Exam System Crash

Affected Over 6000 Students at UvA

By BEATRICE WIHLANDER & CHIA-AI HSU | November 6, 2020

Cover photo: Archive photo from Roeterseiland campus. Isabel Bonnet / The Amsterdammer.

 

Between October 20 and 23, 2020, several exams at the University of Amsterdam suffered from malfunctions. About 6000 students from various faculties were affected, reports a spokesperson for the university. The problem, however, transcended the boundaries of the UvA, as other universities and students around the Netherlands operating on the same systems encountered the same issues.

The faculty of Economics and Business sent out an official email to students, stating that there was a malfunction with the login server used by the University of Amsterdam on October 20. Over the next two days, exams relying on the external software Proctorio were also affected due to server overload issues. According to the University of Amsterdam, there was no connection between these two failures which severely inconvenienced many students, lecturers and the university as a whole.

 

One of the most affected groups of students were first-year business administration students. Both of their exams were canceled and postponed due to the crashed systems. The first exam was canceled halfway during the exam, and the second exam was canceled thirty minutes before the planned starting time. Luiz Franca, an 18-year-old first-year business administration student at the UvA, described the situation –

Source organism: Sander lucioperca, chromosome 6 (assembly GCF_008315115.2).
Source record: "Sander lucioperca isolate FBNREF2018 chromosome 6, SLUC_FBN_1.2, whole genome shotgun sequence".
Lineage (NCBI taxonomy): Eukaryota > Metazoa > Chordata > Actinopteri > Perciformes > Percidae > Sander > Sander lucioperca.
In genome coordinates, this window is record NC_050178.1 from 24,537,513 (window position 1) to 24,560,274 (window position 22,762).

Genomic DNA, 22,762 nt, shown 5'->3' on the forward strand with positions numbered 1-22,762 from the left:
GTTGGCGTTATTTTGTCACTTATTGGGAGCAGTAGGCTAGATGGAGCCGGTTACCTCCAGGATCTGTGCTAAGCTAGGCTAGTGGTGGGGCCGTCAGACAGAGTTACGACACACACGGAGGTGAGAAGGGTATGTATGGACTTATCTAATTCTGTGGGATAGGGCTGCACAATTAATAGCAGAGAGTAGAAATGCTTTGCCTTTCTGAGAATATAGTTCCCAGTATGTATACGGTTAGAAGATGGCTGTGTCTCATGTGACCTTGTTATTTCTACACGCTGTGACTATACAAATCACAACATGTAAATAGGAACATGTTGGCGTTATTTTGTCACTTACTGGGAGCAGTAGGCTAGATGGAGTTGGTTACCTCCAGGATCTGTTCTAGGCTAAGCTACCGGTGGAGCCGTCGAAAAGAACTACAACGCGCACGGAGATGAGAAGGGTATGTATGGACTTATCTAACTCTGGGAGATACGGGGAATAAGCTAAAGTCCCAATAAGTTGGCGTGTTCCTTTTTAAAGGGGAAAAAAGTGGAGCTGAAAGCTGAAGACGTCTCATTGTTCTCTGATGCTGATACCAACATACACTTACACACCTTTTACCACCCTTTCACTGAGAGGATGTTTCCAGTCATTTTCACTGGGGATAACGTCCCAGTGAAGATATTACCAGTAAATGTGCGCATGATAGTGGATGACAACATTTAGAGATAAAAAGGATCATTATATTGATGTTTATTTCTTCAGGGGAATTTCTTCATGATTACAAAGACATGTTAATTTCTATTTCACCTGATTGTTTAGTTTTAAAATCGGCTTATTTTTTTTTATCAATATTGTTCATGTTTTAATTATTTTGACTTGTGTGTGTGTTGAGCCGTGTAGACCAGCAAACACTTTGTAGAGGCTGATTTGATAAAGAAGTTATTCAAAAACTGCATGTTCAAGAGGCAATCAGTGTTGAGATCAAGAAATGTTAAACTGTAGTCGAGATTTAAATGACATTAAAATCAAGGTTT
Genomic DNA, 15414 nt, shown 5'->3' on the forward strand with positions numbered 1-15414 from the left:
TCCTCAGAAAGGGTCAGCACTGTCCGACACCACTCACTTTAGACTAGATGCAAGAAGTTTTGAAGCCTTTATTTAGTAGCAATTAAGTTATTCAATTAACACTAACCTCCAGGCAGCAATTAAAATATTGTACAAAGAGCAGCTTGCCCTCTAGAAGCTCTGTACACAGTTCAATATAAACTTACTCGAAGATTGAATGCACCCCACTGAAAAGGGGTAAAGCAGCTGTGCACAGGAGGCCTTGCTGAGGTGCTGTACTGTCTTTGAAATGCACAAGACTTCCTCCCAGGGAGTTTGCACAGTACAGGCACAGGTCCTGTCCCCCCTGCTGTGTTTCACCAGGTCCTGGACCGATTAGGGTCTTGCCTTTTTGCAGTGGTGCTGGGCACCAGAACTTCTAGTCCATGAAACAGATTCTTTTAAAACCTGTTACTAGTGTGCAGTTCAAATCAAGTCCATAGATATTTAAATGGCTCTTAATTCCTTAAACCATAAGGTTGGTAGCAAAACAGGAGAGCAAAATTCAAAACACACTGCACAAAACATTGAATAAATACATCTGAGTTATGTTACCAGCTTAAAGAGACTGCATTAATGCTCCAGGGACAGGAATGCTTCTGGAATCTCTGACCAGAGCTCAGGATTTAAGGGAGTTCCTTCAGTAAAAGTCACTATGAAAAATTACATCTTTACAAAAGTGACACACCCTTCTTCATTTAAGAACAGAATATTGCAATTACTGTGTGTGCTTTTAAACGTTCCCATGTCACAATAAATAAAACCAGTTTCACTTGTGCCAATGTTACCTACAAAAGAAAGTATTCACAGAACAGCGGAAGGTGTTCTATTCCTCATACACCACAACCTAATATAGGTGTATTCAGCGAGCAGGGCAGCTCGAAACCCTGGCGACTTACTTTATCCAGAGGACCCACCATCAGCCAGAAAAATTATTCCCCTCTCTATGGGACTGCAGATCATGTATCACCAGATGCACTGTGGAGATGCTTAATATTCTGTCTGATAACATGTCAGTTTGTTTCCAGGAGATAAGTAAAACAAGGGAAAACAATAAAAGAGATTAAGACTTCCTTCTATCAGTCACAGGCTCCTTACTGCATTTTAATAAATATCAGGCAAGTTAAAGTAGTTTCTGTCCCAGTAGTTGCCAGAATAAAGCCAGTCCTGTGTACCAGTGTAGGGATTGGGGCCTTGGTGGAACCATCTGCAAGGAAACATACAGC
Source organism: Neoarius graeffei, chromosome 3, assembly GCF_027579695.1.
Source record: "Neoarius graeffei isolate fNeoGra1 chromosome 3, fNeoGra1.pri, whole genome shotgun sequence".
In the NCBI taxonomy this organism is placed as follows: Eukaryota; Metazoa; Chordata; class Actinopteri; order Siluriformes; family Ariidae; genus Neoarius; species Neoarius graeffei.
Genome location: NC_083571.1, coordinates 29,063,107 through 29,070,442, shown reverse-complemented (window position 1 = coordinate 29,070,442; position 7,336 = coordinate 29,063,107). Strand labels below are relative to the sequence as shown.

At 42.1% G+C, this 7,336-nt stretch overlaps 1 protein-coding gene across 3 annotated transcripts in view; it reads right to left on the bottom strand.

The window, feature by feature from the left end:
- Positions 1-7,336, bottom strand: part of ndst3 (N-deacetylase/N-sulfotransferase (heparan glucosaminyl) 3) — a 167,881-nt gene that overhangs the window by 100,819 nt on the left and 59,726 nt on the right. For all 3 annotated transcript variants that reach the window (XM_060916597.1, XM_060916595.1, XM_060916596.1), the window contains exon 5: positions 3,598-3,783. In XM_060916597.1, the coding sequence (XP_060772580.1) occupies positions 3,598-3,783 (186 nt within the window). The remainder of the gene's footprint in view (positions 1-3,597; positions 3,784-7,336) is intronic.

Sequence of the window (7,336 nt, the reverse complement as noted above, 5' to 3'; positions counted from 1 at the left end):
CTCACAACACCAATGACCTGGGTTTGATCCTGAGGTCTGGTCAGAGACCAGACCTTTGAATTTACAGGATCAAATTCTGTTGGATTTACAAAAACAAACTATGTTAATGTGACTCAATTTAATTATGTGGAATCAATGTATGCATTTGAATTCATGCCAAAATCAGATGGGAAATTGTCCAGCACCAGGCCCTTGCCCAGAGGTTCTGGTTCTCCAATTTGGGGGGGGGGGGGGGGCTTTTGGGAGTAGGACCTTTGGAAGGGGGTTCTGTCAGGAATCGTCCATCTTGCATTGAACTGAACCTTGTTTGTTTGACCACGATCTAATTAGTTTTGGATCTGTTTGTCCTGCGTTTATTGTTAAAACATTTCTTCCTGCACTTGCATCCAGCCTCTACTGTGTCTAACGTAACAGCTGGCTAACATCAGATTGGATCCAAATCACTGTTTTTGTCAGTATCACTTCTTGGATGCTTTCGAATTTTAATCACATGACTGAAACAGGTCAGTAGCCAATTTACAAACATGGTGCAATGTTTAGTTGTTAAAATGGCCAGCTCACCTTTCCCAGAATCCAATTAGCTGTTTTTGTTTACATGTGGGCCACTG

“[…] I pressed the button to start the exam, and a little loading symbol appears on the top of the screen, and it kept going,” said Franca, “[…] everyone else was facing the same thing, which is when I realized that the test program has stopped. So for the next hour, I was just sitting in front of my computer, just waiting to see if it will come back up. And eventually, we received an email saying the test got canceled.”

As a result of the cancellation, the first exam was postponed for two weeks, and the second exam was postponed for two and a half weeks. Some students were able to log back into the first exam after the crash and got a grade from it. Maria Ampouchamar, a 19-year-old first-year business administration student, believes the situation is unfair –

 

“[…] there was an announcement that people who got it (completed the first exam) will not need to retake it. Plus they will be graded. Plus we will have a reschedule to an unknown date. Plus we will have a completely new exam with new questions,” explained Ampouchamar, “I don’t feel like it’s a fair situation because people that got it can retake it. So they will have two chances when I’ll have only one chance.”

 

While some students completed the first exam successfully, nobody was able to start the second exam. The postponement also means that the students will need to study for the follow-up block, while preparing for the delayed exams.

 

“It’s a little bit frustrating,” said Franca, “It accidentally increased my workload and the workload for everyone else who didn’t manage to do the test.”